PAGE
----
MAMA stars Octavia Spencer as lonely woman who befriends a group of teenagers and decides to let them party at her house. Just when the kids think their luck couldn’t get any better, things start happening that make them question the intention of their host.

MA is like that party that sounds awesome but never really gets going. Yes, the new thriller boasts Octavia Spencer as a deliciously deranged psychopath preying on high schoolers. Yes it has its moments. But, like that tray of room temperature crudités, it never fully satisfies.

Moving back home stinks. Erica (Juliette Lewis) know this all too well when, after a failed marriage in California she returns to the small Mississippi town she grew up in with daughter Maggie (Diana Silvers) en tow. The two gamely take on a new future as Erica gets a job at a local casino and Erica begins to make new friends at school.

Quickly attracting the attention of the cool kids at school Maggie is invited to go drinking out at the ol’ rock pile by Haley (McKaley Miller). Along for the bacchanalian adventure are Andy (Corey Fogelmanis), Chaz (Gianni Paolo), and Dante (Dante Brown). In a rite of passage that many will recognize, the group of teens park outside a local liquor store hoping to convince an adult to buy them booze. After several attempts they give it one last try on another passerby, Sue Ann (Octavia Spencer) who gives in to their pleas. After doing the deed, however, Sue Ann invites the rebellious booze hounds to come party, “safely”, in the basement of her two-story home in the middle of nowhere. Soon enough, Sue Ann earns the nickname MA among the local high schoolers and her basement becomes the party palace.

We wait to see when and where the dark side of this joy palace will become apparent. The red flags were there. But, of course Maggie and her friends must have been color blind. MA’s only rules were to never take the Lord’s name in vain,  not to spit on the floor and never to go upstairs. Next were the weird thuds coming from the forbidden upstairs zone. If either of those were not enough there is the violent reaction MA has to seeing two of the kids sneaking upstairs to use the bathroom.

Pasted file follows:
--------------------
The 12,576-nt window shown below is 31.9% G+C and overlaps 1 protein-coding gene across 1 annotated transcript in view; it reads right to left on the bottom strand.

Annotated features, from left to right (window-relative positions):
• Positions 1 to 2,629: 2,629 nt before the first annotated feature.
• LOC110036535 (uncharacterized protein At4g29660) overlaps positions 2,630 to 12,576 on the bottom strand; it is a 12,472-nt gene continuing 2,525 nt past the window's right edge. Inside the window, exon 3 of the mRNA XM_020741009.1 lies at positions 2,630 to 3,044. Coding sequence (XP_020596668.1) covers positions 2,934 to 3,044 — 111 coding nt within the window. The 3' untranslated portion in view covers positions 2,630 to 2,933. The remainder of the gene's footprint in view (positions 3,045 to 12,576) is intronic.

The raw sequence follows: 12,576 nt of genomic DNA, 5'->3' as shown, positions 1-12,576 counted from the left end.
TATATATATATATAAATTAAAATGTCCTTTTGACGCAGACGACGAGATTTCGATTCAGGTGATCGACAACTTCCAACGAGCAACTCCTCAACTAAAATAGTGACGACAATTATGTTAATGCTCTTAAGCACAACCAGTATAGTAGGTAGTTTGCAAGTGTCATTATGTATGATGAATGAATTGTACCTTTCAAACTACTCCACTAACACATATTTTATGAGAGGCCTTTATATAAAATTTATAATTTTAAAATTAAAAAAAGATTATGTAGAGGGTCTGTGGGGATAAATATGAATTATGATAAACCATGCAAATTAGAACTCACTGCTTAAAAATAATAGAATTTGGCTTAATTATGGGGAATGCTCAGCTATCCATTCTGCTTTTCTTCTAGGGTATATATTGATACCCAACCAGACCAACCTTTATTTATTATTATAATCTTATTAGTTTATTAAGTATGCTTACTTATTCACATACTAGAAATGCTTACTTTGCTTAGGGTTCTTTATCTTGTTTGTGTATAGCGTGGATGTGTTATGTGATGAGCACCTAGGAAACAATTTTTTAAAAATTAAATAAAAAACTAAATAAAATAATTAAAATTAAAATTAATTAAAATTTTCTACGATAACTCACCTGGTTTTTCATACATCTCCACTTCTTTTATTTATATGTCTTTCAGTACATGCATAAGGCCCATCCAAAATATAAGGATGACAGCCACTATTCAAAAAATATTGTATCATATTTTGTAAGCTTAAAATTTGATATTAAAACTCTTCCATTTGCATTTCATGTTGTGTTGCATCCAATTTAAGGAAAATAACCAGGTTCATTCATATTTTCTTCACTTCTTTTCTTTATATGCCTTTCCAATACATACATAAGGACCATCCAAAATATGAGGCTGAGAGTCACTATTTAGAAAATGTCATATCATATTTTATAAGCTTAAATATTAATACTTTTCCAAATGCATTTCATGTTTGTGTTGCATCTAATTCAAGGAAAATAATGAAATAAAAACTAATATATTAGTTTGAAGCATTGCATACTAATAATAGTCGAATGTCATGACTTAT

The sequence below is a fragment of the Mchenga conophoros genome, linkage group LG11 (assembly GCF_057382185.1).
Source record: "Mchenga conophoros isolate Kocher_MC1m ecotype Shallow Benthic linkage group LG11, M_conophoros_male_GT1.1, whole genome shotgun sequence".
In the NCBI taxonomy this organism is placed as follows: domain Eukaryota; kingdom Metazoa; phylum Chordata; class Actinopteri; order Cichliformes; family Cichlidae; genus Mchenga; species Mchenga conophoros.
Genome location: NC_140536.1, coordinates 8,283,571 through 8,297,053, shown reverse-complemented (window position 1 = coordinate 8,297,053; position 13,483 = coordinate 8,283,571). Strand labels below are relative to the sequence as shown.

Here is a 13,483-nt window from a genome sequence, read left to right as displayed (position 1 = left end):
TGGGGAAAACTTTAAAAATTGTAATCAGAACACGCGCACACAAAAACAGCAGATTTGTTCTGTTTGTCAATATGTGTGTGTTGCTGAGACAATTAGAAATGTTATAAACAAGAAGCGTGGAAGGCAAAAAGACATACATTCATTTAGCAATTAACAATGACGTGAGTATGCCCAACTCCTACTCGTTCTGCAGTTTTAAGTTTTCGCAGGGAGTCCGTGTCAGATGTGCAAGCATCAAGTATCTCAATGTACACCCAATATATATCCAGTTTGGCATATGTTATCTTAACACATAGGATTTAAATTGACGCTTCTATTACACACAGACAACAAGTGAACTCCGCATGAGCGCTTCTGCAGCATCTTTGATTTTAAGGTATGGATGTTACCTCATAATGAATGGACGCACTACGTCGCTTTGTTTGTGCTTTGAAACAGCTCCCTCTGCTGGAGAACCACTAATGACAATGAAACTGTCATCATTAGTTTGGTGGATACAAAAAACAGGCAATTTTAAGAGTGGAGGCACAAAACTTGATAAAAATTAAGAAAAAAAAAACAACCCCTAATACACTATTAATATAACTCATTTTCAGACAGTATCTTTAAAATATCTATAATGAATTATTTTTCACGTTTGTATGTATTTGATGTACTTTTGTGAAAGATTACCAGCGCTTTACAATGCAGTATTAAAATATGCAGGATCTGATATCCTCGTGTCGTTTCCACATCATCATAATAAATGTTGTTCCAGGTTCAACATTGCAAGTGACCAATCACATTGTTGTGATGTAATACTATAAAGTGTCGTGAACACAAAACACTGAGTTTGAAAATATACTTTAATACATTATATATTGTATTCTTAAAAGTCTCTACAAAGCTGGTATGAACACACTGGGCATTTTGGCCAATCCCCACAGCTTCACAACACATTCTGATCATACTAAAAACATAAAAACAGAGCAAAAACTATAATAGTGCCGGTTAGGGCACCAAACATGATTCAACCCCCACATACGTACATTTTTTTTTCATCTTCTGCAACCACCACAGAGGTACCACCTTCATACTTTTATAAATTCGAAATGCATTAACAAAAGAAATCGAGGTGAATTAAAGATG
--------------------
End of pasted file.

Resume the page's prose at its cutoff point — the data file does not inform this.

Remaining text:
MA will see respectable returns this weekend as it is a passable thriller. What makes it work despite its many flaws is the remarkable cast. If there were an Oscar for casting, I would nominate Kerry Barden and Paul Schnee for putting together one of the most solid ensembles in recent memory. We have Oscar Nominee Lewis as the struggling mom, Oscar winer Spencer as the quiet creeper with a crazy streak, Luke Evans as a parent of one of the rebellious teens, Missy Pile as the local slut, and the phenomenal Dominic Burgess as Erica’s nurturing manager. There is even a delightful cameo by Oscar winner Allison Janney. There is a lot of great talent here.

The story  is a fiendishly clever one, with high schoolers headed off to a sort of “Pleasure Island” like Pinocchio and his pals on a predictably ill-fated journey. However, the script by Scotty Landes could have used another pass or two as it spends a tremendous amount of time on certain plot points while breezing over others. Yes there are revelations to be had as any good mystery/thriller/horror movie does, but some things just don’t add up, leaving us with the feeling of being entertained, yet somehow cheated along the way. Director Tate Taylor handles the proceedings with a consistent tone and a capable eye, but I would say he wasted the opportunity to really go full tilt and let things get insane. Or I should say more insane. There is one brief moment between Pile and Spencer that hits the right tone, so to speak, but nothing else really touches that scene.

Spencer is the reason to see this movie, no question. In fact, any other actor in the same role could not touch the bug-eyed insanity that she gives the role. She is a force to be reckoned with that commands every scenery-chewing moment she is in. But dammit that material.

Should you party with MA? Well, it isn’t the worst idea, but it isn’t the best one either. There is as much good as there is bad in this movie. You can go ahead and take the shot and party it up, or stay sober and dissatisfied. It’s up to you, but remember curfew and get home safe.

MA
RATING:R
Runtime:1 hr 39 Mins.
Directed By:
Written By: